Roadway Proximity and Risk of Sudden Cardiac Death in Women

Study Questions:

Is exposure to traffic associated with risk for sudden cardiac death (SCD)?

Methods:

Data from the Nurses’ Health Study (NHS) were used for the present analysis. The NHS is a prospective cohort study that began in 1976 with 121,701 female registered nurses, ages 30-55 years, who each completed a mailed questionnaire and provided implied informed consent. Residential distance to roadways was determined using residential addresses from 1986-2012. SCDs were confirmed by physician review of medical records and next-of-kin reports regarding the circumstances surrounding the death if not adequately documented in the medical record. Cardiac deaths were considered sudden if the death or cardiac arrest occurred within 1 hour of the onset of symptoms. Women were excluded if they had cancer, cardiovascular disease, or died prior to baseline.

Results:

A total of 107,130 women were included, of which 523 cases of SCD were identified during the follow-up period. The women were 64.3 years old on average, with an average body mass index of 26.3, were mostly white (94%), postmenopausal (86%), never (44%) or former (42%) smokers, and most (58%) exercised less than 2 hours per week. In age- and race-adjusted models, women living within 50 m of a major roadway had an elevated risk of SCD (hazard ratio [HR], 1.56; 95% confidence interval [CI], 1.18-2.05). The association was attenuated, but still statistically significant after controlling for potential confounders and mediators (HR, 1.38; 95% CI, 1.04-1.82). The equivalent adjusted HRs for nonfatal myocardial infarction and fatal coronary heart disease (CHD) were 1.08 (95% CI, 0.96-1.23) and 1.24 (95% CI, 1.03-1.50), respectively.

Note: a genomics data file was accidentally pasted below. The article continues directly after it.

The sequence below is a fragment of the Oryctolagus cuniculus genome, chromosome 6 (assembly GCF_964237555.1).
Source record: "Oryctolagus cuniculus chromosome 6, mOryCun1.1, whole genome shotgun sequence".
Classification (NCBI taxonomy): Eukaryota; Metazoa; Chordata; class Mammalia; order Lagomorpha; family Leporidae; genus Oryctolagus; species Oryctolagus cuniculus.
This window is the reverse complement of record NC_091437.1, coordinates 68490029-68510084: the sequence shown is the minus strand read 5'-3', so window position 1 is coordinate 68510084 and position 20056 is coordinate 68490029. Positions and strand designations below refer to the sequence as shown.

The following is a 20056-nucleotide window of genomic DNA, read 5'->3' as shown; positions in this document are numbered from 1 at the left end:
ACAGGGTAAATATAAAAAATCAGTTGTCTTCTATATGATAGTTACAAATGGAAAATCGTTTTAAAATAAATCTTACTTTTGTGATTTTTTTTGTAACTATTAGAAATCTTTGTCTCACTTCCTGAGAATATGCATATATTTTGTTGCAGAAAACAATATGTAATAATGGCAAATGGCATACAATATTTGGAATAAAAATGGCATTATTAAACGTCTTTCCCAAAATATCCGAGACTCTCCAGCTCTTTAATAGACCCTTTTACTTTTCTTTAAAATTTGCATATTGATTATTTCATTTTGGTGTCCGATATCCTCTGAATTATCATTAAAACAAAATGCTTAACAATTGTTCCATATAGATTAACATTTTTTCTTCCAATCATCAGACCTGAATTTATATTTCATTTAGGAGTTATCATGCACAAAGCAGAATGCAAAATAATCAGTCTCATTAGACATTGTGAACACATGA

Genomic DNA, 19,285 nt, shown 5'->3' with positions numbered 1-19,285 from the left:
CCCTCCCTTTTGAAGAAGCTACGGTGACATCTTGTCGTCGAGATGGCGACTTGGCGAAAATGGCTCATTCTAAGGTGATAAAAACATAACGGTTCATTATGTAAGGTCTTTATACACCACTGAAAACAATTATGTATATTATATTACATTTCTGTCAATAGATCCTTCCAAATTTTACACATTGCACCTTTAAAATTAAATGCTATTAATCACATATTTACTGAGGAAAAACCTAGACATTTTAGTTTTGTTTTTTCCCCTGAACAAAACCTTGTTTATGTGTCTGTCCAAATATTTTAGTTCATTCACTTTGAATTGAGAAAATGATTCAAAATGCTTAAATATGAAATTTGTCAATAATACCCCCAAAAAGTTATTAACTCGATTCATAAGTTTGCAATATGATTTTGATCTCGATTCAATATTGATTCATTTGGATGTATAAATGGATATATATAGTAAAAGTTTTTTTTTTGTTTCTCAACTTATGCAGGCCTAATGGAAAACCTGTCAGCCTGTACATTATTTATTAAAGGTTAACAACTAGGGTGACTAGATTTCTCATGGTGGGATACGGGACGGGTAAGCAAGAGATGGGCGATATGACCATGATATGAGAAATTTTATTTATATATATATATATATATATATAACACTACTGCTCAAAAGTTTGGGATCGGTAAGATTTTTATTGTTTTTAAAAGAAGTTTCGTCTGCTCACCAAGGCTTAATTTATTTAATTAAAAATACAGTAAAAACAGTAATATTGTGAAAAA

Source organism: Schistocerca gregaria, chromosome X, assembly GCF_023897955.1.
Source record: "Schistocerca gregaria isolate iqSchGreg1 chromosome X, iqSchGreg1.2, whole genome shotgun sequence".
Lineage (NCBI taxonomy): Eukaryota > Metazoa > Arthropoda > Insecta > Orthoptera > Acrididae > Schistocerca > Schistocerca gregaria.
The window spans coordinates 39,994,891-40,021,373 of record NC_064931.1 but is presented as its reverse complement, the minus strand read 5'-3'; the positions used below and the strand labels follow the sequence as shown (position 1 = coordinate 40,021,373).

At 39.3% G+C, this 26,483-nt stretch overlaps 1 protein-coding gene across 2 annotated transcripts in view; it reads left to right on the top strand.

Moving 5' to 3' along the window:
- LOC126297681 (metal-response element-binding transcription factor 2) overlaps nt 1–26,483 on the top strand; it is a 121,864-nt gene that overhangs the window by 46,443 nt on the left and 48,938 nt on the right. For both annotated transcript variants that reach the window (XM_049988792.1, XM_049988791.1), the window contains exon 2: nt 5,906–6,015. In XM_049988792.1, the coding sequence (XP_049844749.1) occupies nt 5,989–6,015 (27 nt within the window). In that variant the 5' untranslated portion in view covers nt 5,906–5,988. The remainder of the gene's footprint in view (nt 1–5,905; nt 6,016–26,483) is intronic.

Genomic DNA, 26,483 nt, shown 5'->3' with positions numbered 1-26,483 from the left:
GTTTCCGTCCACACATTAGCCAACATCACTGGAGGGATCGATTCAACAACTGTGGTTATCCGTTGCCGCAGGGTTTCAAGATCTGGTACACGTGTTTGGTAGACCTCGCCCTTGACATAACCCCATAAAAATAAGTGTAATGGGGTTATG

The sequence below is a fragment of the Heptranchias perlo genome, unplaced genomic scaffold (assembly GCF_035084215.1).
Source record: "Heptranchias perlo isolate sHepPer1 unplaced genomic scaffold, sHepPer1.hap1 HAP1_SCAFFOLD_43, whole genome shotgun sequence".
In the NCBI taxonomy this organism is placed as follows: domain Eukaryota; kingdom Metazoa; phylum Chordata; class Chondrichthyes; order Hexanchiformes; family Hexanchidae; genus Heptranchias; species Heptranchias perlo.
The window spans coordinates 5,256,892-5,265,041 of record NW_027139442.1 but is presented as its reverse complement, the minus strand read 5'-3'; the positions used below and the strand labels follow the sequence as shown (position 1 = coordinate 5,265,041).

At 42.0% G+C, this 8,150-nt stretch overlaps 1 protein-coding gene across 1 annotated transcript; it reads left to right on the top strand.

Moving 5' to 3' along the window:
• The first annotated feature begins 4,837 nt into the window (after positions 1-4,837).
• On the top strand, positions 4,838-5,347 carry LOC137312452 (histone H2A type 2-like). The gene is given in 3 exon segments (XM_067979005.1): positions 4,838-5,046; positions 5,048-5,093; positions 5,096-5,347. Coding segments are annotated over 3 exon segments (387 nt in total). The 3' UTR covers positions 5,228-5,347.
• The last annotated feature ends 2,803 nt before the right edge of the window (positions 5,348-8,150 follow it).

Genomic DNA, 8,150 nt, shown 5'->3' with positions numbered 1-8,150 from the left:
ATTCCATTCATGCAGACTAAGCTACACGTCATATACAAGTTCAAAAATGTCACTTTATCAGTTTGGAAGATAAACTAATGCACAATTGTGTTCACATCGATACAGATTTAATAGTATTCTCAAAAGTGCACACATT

Conclusions:

The investigators concluded that among this cohort of middle-aged and older women, roadway proximity was associated with an elevated and statistically significant risk of SCD and fatal CHD, even after controlling for other cardiovascular risk factors.

Perspective:

These data add further evidence of increases in cardiovascular risk related to air pollution related to traffic. Efforts to reduce such pollutants may assist in the reduction of cardiovascular events including SCD.

Clinical Topics: Arrhythmias and Clinical EP, Atherosclerotic Disease (CAD/PAD), Implantable Devices, SCD/Ventricular Arrhythmias

Keywords: Coronary Artery Disease, Myocardial Infarction, Body Mass Index, Middle Aged, Risk Factors, Heart Arrest, Questionnaires, Informed Consent, Air Pollution, Medical Records


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